Friday, September 23, 2011

FtA: Ethics and Morality

As My GM can attest, one of my favorite things about role playing is using it as a construct to explore ethical and moral issues.

I believe Gary Gygax's alignment system is one of his more brilliant innovations.  It can act as a sort of lens through which you can view those issues, and allows you to develop a shorthand personality for your character - the skeleton that you build outwards from.  If you know how your character views the world, you can guess how they would react to a certain situation, you can start getting a feel for who they are, and the character becomes more real, with their motivations becoming more intuitive as you go.

There are problems with it, though.

First, it can breed lazy players and GMs.  Instead of developing personalities for their characters, they can let their alignments dictate their actions without bothering to come up with motivations - the evil archmage is trying to take over the world.  Why?  Because he's Chaotic Evil, and that's what Chaotic Evil people do.  The Paladin is trying to take him down because he's Lawful Good, and that's what Lawful Good people do.  Blerg.  I want meat on the bone, I want to know what drives them.  I don't need to know they were spanked too many times as a child, but I don't want mustache twirling villains and square jawed heroes either - give me nuance.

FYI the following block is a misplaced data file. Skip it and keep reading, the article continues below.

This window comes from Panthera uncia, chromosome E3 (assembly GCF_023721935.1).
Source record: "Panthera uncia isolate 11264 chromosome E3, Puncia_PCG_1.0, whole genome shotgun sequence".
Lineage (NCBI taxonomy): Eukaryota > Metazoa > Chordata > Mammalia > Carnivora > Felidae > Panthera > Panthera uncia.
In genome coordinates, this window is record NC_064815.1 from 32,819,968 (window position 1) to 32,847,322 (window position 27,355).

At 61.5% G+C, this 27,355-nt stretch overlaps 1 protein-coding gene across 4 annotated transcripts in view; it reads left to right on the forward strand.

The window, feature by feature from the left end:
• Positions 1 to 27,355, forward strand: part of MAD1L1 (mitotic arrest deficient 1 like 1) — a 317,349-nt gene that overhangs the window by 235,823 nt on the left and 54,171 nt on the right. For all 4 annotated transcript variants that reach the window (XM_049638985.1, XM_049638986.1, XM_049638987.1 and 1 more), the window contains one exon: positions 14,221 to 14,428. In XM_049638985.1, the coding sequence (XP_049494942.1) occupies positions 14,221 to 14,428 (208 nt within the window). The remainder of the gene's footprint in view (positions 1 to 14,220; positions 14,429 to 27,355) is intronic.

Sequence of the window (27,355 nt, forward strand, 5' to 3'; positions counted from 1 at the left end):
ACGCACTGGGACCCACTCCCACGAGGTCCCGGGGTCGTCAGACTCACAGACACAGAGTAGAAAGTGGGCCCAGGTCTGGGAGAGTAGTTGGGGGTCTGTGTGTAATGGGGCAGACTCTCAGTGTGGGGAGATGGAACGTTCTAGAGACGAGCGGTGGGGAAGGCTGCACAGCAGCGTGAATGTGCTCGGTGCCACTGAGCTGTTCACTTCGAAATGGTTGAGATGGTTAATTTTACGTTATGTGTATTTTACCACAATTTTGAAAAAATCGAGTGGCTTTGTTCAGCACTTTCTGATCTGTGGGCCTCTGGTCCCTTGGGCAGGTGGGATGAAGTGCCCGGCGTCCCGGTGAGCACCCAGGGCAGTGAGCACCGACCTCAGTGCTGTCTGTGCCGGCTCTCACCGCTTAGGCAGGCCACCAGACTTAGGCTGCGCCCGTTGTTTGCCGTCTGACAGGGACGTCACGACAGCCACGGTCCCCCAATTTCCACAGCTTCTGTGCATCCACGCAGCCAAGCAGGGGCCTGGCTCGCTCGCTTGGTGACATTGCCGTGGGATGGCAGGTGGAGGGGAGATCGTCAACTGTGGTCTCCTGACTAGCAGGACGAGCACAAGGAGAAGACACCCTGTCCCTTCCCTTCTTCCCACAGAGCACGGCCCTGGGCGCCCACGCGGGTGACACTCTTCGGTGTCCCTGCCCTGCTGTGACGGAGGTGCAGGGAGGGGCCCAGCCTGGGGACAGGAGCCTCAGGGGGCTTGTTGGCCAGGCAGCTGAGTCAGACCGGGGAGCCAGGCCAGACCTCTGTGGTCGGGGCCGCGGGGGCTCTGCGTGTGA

Second,  it can dumb down the storytelling aspect of the game.  Real people's actions aren't consistent enough to fall into an alignment.  People do good things one day, then bad things the next.  Hitler loved his dogs, JFK was a philanderer, so on and so forth.